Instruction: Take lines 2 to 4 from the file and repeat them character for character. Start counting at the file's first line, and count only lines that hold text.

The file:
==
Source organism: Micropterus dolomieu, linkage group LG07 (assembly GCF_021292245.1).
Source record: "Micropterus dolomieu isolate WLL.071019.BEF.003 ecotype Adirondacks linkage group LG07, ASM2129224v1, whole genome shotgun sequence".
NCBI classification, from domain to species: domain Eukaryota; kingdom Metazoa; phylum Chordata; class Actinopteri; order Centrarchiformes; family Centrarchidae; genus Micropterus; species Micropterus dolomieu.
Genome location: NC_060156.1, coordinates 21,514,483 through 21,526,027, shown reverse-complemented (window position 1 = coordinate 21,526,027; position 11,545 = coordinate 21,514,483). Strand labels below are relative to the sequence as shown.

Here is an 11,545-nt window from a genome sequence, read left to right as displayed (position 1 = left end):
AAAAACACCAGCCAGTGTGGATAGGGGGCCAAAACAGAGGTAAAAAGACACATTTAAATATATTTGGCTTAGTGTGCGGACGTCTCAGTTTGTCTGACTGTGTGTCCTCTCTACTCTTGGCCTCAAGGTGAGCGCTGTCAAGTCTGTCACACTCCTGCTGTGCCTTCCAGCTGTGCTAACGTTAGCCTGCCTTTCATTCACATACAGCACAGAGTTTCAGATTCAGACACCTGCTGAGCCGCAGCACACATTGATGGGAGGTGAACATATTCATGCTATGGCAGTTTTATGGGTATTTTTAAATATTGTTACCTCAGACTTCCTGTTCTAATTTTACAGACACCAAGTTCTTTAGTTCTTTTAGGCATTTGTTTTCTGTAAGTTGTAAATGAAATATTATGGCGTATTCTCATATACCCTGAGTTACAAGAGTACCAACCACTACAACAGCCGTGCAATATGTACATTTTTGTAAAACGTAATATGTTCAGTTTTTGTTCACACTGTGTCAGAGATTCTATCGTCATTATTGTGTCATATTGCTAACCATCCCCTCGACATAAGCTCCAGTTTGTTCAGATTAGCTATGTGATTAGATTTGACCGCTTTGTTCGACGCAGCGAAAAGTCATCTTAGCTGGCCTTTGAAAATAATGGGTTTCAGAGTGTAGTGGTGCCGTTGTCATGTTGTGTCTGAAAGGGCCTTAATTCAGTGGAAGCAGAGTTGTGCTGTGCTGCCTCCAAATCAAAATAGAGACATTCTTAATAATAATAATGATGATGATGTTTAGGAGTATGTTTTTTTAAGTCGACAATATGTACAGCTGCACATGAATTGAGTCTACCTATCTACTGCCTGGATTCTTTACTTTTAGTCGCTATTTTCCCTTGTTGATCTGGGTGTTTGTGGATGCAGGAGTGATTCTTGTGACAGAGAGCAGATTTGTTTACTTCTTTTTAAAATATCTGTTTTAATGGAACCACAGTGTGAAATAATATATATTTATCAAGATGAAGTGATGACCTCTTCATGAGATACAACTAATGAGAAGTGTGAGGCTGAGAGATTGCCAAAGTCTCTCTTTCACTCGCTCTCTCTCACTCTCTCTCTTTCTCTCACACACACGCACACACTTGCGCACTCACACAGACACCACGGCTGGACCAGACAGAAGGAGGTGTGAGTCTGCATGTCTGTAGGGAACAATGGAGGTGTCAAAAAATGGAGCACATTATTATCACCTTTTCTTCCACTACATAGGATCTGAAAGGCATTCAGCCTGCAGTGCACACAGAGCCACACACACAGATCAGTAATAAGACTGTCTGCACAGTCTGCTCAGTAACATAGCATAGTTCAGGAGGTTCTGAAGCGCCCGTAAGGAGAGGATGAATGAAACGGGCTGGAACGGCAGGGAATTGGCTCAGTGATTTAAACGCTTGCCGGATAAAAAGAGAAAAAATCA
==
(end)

Source record: "Micropterus dolomieu isolate WLL.071019.BEF.003 ecotype Adirondacks linkage group LG07, ASM2129224v1, whole genome shotgun sequence".
NCBI classification, from domain to species: domain Eukaryota; kingdom Metazoa; phylum Chordata; class Actinopteri; order Centrarchiformes; family Centrarchidae; genus Micropterus; species Micropterus dolomieu.
Genome location: NC_060156.1, coordinates 21,514,483 through 21,526,027, shown reverse-complemented (window position 1 = coordinate 21,526,027; position 11,545 = coordinate 21,514,483). Strand labels below are relative to the sequence as shown.